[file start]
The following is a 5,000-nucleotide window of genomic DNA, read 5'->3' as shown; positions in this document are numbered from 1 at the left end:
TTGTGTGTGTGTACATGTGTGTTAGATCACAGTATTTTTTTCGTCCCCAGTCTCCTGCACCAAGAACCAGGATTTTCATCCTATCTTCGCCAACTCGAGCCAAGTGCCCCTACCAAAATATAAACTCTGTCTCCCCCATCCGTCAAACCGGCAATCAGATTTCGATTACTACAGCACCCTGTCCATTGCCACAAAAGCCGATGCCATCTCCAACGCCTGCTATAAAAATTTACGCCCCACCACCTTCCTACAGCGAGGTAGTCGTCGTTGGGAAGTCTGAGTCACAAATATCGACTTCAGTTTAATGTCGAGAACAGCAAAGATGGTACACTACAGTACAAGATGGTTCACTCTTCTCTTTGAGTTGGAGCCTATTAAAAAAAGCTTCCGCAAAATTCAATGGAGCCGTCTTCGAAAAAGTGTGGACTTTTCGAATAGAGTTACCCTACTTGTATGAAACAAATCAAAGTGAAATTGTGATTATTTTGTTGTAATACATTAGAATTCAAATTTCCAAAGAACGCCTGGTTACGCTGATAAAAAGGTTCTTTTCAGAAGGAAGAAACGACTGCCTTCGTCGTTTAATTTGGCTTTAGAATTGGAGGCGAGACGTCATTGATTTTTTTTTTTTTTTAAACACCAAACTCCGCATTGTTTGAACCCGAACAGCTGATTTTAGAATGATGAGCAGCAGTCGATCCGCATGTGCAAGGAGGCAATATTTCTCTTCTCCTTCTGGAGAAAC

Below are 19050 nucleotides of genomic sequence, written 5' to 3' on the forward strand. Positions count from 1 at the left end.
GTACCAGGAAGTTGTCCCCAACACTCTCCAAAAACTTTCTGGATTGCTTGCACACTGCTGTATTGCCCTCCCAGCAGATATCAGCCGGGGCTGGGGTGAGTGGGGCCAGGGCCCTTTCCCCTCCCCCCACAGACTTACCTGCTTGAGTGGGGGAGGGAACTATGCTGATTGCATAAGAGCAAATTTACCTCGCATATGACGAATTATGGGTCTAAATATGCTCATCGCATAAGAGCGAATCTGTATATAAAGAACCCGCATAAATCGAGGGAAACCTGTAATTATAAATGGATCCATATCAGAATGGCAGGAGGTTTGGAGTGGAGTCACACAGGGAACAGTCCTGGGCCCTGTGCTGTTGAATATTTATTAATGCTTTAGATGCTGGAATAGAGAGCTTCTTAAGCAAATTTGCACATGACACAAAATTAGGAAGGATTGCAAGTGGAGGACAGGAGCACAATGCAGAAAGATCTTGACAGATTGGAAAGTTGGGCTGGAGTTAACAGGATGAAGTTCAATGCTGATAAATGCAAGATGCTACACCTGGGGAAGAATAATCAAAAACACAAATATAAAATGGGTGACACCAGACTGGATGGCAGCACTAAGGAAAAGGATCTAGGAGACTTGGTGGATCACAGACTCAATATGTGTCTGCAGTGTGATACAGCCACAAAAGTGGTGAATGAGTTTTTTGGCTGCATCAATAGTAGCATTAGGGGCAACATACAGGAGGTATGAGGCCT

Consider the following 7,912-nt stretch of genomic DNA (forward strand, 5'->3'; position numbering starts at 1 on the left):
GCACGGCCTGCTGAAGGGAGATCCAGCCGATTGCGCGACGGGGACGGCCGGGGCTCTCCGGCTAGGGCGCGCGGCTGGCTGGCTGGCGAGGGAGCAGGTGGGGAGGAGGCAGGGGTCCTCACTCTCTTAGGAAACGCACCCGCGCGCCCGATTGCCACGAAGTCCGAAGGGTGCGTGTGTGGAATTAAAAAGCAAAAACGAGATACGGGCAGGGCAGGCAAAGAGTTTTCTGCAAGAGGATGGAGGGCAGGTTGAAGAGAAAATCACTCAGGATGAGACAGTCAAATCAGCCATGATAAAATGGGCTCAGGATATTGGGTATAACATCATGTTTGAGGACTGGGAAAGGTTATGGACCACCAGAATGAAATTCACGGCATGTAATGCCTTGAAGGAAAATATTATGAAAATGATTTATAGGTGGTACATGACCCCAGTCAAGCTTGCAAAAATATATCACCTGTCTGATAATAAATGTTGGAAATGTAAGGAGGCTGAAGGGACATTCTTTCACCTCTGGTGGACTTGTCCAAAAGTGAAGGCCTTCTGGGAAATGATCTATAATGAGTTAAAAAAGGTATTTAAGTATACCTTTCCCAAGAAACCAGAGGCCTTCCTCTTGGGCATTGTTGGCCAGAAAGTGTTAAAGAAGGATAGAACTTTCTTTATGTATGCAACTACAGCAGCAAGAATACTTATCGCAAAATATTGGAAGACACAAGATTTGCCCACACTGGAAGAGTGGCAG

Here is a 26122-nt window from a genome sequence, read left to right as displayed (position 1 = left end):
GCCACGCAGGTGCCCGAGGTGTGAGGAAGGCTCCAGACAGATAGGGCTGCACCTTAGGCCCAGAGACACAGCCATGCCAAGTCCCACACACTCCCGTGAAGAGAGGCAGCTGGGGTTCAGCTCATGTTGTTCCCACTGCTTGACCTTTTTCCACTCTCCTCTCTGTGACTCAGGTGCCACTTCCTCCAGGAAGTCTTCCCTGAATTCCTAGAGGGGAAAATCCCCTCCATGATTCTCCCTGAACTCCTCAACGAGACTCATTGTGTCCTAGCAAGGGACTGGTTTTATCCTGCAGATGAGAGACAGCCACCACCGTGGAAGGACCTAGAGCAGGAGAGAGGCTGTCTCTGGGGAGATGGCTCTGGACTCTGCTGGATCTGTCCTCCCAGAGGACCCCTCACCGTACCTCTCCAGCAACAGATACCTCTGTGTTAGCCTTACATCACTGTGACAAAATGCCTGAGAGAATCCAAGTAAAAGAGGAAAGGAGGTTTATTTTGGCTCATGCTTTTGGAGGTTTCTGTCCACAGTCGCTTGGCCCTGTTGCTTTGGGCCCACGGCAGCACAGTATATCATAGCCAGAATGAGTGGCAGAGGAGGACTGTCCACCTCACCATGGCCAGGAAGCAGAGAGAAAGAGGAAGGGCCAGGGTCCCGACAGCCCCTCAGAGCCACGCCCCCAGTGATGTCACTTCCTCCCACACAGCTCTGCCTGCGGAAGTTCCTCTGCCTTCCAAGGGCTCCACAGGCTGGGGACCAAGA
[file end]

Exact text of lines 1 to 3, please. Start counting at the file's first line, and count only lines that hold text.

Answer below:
The following is a 5,000-nucleotide window of genomic DNA, read 5'->3' as shown; positions in this document are numbered from 1 at the left end:
TTGTGTGTGTGTACATGTGTGTTAGATCACAGTATTTTTTTCGTCCCCAGTCTCCTGCACCAAGAACCAGGATTTTCATCCTATCTTCGCCAACTCGAGCCAAGTGCCCCTACCAAAATATAAACTCTGTCTCCCCCATCCGTCAAACCGGCAATCAGATTTCGATTACTACAGCACCCTGTCCATTGCCACAAAAGCCGATGCCATCTCCAACGCCTGCTATAAAAATTTACGCCCCACCACCTTCCTACAGCGAGGTAGTCGTCGTTGGGAAGTCTGAGTCACAAATATCGACTTCAGTTTAATGTCGAGAACAGCAAAGATGGTACACTACAGTACAAGATGGTTCACTCTTCTCTTTGAGTTGGAGCCTATTAAAAAAAGCTTCCGCAAAATTCAATGGAGCCGTCTTCGAAAAAGTGTGGACTTTTCGAATAGAGTTACCCTACTTGTATGAAACAAATCAAAGTGAAATTGTGATTATTTTGTTGTAATACATTAGAATTCAAATTTCCAAAGAACGCCTGGTTACGCTGATAAAAAGGTTCTTTTCAGAAGGAAGAAACGACTGCCTTCGTCGTTTAATTTGGCTTTAGAATTGGAGGCGAGACGTCATTGATTTTTTTTTTTTTTTAAACACCAAACTCCGCATTGTTTGAACCCGAACAGCTGATTTTAGAATGATGAGCAGCAGTCGATCCGCATGTGCAAGGAGGCAATATTTCTCTTCTCCTTCTGGAGAAAC

Below are 19050 nucleotides of genomic sequence, written 5' to 3' on the forward strand. Positions count from 1 at the left end.